Facing lower than expected enrollment, county supervisors voted to cut both the size and cost of the K-6 Distance Learning Child Care Program. And with that decision, two libraries that were closed to make space for the program, then reopened Friday Sept. 11, will not be closed again to make room for childcare.
The county government set up the program to give parents a safe place to leave their kids while away at work, with most students not going into school buildings during distance learning. It is open to kids from kindergarten through sixth grade.
It was also designed to make room for up to an estimated 1,200 students, and some supervisors and county staff at the time thought even that would be too few to meet demand, based on an earlier survey of public employees that had found close to 7,000 families interested. But when the program launched weeks later, only a few days before classes began, only a fraction of that number had signed up. As of Tuesday night, there were 205 kids enrolled.
With those low numbers, and concerned that the cost of the program may be one of the reasons for low enrollment, supervisors voted in the early morning hours Wednesday, Sept. 16 to cut the program and its fees roughly in half. That also means some of the spaces set aside for the program, in community centers and the Rust and Ashburn libraries, have been released to go back to their normal work.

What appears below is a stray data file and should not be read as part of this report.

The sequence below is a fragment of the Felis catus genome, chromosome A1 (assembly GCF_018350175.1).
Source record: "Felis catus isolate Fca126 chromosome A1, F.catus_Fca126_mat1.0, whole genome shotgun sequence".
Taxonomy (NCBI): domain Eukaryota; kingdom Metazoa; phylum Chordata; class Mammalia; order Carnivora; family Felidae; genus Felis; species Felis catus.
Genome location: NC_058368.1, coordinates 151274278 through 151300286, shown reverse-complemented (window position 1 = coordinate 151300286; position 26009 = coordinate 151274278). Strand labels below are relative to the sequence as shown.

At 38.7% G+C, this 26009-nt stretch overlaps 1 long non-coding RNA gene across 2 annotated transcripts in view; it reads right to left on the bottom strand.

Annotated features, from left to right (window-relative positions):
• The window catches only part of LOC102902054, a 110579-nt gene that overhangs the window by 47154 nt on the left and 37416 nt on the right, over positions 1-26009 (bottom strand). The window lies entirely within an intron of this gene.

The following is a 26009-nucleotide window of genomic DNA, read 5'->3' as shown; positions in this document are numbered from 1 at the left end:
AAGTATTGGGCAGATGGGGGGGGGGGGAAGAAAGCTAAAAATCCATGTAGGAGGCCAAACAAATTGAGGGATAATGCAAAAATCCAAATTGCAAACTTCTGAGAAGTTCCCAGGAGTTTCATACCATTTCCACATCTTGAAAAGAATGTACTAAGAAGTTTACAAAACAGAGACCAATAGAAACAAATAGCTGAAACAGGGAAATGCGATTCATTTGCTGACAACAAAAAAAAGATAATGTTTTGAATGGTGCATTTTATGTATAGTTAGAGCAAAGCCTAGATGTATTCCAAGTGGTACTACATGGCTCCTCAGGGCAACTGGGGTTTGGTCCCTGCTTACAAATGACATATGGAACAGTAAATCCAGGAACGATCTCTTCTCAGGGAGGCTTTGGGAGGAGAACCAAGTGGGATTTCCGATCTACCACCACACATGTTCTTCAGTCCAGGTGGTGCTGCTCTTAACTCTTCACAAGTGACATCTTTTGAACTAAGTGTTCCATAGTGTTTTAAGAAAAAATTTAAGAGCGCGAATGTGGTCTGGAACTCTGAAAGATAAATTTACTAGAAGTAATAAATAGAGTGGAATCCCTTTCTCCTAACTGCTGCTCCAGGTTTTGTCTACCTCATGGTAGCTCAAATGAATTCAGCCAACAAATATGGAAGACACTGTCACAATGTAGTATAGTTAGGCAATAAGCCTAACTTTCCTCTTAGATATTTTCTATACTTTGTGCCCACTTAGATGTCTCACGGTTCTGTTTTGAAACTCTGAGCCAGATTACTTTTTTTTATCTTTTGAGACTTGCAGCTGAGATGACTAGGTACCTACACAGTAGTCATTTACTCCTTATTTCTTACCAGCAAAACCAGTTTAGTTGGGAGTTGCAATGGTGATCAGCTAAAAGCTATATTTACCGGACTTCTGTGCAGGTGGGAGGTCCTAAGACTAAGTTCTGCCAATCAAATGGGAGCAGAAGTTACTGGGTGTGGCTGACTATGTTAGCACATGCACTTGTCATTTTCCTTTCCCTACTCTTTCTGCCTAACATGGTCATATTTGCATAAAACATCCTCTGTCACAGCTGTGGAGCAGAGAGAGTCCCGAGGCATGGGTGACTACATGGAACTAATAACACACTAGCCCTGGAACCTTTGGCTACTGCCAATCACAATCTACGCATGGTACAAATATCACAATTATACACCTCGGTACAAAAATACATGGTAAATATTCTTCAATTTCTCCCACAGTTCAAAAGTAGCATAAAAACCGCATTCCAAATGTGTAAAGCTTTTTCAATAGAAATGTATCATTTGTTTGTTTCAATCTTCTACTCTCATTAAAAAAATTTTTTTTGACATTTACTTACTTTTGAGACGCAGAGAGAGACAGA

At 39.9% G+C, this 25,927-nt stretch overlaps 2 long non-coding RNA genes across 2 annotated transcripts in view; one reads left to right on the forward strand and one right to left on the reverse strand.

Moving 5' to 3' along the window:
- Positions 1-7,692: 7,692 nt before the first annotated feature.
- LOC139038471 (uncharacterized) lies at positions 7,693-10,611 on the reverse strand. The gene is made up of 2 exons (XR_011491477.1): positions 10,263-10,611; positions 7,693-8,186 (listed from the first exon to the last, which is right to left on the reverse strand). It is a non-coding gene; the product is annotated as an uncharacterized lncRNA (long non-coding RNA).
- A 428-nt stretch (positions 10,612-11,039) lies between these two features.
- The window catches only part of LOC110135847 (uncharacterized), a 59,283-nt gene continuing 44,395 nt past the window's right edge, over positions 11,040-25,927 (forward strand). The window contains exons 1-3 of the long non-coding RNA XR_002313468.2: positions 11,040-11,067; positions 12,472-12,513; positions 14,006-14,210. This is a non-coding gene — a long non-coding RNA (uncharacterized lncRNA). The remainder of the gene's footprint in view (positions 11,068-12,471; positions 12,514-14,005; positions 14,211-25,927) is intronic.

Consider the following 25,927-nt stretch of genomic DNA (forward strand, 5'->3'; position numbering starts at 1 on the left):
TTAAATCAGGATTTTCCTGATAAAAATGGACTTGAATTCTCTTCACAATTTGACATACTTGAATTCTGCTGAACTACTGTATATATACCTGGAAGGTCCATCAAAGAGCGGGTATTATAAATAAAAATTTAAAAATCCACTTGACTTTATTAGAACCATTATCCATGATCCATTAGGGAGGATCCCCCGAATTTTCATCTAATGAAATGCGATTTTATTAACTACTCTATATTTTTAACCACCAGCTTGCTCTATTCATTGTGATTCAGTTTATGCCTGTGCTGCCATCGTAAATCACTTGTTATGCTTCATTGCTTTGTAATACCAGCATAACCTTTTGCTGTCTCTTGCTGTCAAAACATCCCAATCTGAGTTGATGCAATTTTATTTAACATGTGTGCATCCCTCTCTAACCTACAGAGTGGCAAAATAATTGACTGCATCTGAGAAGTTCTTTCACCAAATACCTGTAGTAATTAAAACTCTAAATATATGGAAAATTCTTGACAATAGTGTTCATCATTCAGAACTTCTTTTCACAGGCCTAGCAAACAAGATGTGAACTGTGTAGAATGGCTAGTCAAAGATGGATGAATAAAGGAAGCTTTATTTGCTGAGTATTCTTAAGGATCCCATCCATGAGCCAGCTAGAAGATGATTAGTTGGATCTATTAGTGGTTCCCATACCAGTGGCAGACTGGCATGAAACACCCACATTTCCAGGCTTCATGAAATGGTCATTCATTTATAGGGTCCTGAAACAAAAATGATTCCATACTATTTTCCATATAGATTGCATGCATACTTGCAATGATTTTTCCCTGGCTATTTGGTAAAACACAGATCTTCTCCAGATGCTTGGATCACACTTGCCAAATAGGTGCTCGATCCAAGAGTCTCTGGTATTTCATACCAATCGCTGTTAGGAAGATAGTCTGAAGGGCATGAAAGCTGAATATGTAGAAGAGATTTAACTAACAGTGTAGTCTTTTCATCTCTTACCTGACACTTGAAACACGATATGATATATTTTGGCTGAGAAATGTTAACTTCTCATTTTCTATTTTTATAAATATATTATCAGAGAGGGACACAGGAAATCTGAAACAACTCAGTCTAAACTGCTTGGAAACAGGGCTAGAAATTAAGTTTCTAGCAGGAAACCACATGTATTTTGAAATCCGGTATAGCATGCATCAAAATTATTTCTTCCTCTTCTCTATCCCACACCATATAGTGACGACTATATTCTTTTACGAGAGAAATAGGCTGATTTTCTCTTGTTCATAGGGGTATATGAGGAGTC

Supervisors faced criticism over their decision behind closed doors, on short notice and with no public notice in advance to close the two libraries. After the child care spaces were set up inside, the libraries were reopened with the understanding that if enrollment grew, they could be closed again.
Shrinking the program to 600 seats also cuts the enrollment cost almost in half. The monthly fee for the full-day program is now $690, down from $1,005, and the school-day program is now $345, down from $660.
Families that have already paid the higher rate are expected to get a credit toward the next month, although Director of Management and Budget Erin McLellan said staff members would work with families individually.
“These are really interesting and tough times to know what to do and what not to do,” said County Chair Phyllis J. Randall (D-At Large). “I would rather have actually had too many seats and not needed them, than not have enough seats for childcare.”
For K-6 Distance learning Child Care Program details and registration, go toloudoun.gov/DLchildcare. The county also offers after school programs such as County After School Activities or CASA and Youth After School or YAS. Learn more about those atloudoun.gov/1199/After-School-Programs.
For more information about library reopening and COVID-19 safety precautions, visitlibrary.loudoun.gov/reopening.